A filmmaker gets more than he bargained for in Last Rites, a short film directed by Ahmad Alishan from a script by Ben Archer and Oscar Robinson. Alex Tuohy plays Simon Oiseau, an aspirant documentary filmmaker (Theroux-esque in appearance and manner) who arranges to follow around two women (Olivia Freeman and Zoë Louise Parker) working as cleaners, for a documentary capturing working-class British life. It turns out, however, that the women are ‘cleaners’ in the La Femme Nikita sense, cleaning up the crime scenes left by the hit men of a crime syndicate run by ‘Grandmother’ (Nuala Walsh). Surprisingly, Grandmother decides to let Oiseau continue making his documentary – which the filmmaker might soon regret, as he becomes embroiled in an escalating series of violent crimes.
Alishan’s film is, without a doubt, a palpably influenced one, and there are moments where it starts to creak under the weight of its own cine-literacy. Yet for a film belonging to two indie flick sub-genres that wore themselves out around the turn of the millennium – the mock-documentary and the post-Tarantino crime comedy (indeed, much of the film feels like a riff on the ‘Bonny Situation’ segment from Pulp Fiction) – Last Rites is surprisingly fleet-footed and smart. The film taps into the same incongruity of slick, ultra-violent Hollywood genre tropes playing out against a backdrop of quintessentially British mundanity and disappointment that powered Edgar Wright’s early films, and manages to evoke laughs from the dissonance between its life-and-death stakes and the drab furnishings amidst which they play out. Alishan has a keen eye for absurdist images and moments of physical comedy, particularly a sequence involving a horde of pigs, which are all the more jarring and amusing for being filtered through the Office-style wobble and unblinking stare of Oiseau’s camera. More than formal gimmick, this strategy mirrors the attitudes of the characters, for whom corpse disposal really is just another day at the office – not the stuff of ticking-clock suspense or weighty moral contemplation, but of complaining, idle banter, and clenched-teeth conversations with loathed co-workers. Without labouring the point, the film gets at something chilling about the dehumanising grind of the modern job market, with workers so ground down that the matter of washing out bloodstains is greeted with nothing more than exhausted exasperation. There’s something quietly pointed in Last Rites’ exploration of the documentarian’s need to capture everything and the impulse toward ‘authenticity’ – is it a coincidence that the trailer makes reference to Kony 2012, perhaps the most prominent modern example of the fallacy that witnessing or capturing images of violence has inherent moral value?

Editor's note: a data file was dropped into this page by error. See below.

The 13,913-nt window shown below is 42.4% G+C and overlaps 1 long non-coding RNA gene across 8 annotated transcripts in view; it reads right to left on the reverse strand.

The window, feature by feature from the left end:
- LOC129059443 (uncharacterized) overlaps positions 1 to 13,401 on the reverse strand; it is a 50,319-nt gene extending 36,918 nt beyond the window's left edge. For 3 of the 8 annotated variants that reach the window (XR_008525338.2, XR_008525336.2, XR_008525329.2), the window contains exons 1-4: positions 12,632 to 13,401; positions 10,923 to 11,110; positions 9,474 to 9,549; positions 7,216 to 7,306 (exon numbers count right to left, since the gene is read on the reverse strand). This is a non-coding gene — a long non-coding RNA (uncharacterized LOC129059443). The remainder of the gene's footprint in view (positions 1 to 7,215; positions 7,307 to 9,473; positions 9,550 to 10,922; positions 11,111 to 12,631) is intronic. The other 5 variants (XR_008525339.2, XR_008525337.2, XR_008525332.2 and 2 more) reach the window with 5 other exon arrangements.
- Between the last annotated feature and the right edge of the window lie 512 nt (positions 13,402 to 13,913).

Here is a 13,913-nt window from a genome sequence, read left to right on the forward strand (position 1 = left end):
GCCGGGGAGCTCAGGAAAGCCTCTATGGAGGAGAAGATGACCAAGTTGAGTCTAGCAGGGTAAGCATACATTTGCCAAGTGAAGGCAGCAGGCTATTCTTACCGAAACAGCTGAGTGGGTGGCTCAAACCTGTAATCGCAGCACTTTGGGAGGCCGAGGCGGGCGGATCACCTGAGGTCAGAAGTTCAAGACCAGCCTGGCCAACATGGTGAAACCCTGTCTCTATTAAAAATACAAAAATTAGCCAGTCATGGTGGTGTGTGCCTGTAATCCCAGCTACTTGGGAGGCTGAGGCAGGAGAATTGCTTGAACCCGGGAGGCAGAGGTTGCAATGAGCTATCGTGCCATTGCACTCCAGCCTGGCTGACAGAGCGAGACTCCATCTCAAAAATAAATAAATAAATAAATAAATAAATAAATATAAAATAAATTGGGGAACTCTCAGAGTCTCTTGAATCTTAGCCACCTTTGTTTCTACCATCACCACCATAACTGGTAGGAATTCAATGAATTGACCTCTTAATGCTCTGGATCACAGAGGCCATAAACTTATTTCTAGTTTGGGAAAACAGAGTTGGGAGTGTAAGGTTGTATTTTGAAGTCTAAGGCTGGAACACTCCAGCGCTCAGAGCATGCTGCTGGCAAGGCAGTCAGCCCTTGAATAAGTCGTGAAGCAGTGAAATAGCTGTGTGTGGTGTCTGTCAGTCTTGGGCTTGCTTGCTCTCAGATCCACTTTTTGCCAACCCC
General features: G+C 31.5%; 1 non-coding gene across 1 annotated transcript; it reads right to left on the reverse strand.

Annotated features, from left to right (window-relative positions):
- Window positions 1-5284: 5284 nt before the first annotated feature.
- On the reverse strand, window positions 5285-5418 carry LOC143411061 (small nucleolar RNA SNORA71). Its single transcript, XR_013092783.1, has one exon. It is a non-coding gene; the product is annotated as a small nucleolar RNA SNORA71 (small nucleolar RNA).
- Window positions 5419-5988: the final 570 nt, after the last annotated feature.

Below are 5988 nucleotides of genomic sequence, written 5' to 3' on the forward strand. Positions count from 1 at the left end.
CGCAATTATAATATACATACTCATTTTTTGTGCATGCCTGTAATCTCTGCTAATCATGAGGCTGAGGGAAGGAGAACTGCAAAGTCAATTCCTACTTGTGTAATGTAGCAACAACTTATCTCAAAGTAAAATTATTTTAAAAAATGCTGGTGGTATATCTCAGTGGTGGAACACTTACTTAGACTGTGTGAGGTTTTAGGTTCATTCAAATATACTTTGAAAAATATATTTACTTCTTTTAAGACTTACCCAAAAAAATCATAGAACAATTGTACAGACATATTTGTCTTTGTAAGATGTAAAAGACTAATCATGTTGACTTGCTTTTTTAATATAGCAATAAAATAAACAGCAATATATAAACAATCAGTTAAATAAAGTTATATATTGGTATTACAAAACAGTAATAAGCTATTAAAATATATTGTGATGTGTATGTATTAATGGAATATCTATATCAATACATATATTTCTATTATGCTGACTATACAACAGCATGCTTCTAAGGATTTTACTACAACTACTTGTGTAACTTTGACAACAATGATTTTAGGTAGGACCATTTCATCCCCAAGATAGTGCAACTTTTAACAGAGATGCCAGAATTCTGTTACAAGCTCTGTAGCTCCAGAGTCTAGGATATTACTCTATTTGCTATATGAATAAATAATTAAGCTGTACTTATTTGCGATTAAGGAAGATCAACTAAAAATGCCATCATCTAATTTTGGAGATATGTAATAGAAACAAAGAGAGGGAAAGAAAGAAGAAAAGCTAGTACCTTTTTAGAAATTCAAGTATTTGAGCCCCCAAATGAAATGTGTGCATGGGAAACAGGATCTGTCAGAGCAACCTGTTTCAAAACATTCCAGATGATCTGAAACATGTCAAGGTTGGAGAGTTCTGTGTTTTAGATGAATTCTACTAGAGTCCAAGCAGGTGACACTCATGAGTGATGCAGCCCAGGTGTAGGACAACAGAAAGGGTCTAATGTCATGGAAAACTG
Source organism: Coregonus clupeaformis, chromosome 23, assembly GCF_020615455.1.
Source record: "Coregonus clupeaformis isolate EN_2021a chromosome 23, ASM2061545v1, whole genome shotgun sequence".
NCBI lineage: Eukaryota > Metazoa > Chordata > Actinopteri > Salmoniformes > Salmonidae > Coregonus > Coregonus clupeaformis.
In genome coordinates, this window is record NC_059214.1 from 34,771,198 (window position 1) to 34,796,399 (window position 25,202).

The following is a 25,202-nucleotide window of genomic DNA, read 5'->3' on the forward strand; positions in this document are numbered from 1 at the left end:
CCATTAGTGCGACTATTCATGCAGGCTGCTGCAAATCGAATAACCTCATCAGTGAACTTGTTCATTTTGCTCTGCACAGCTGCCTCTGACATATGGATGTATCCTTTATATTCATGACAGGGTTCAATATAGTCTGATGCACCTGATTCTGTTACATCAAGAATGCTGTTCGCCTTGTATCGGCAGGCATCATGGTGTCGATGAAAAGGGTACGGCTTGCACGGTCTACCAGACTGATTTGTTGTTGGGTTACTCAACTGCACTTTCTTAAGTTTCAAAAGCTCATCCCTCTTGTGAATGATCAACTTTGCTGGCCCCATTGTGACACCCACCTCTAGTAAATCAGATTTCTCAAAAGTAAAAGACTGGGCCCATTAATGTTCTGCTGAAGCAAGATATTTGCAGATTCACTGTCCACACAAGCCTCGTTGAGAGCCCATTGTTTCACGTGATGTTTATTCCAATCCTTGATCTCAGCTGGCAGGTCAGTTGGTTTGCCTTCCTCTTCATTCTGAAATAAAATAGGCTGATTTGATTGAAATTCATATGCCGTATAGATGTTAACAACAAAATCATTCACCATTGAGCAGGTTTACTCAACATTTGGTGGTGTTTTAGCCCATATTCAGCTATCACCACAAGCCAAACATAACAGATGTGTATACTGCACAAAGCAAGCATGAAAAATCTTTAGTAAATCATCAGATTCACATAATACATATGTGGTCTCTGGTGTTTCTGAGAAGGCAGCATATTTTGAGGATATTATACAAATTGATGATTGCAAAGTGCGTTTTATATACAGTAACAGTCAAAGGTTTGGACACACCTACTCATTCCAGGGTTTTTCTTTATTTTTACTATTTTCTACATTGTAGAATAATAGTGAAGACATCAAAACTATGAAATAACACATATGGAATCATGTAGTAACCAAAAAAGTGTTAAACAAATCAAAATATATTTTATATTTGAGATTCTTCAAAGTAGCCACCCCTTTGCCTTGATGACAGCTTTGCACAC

For all that is familiar about Last Rites, it has a down-to-earth local flavour and a healthy disregard for good taste that is all its own, cementing Alishan, Archer, and Robinson as promising new voices.
Last Rites will be available on Vimeo from the end of 2021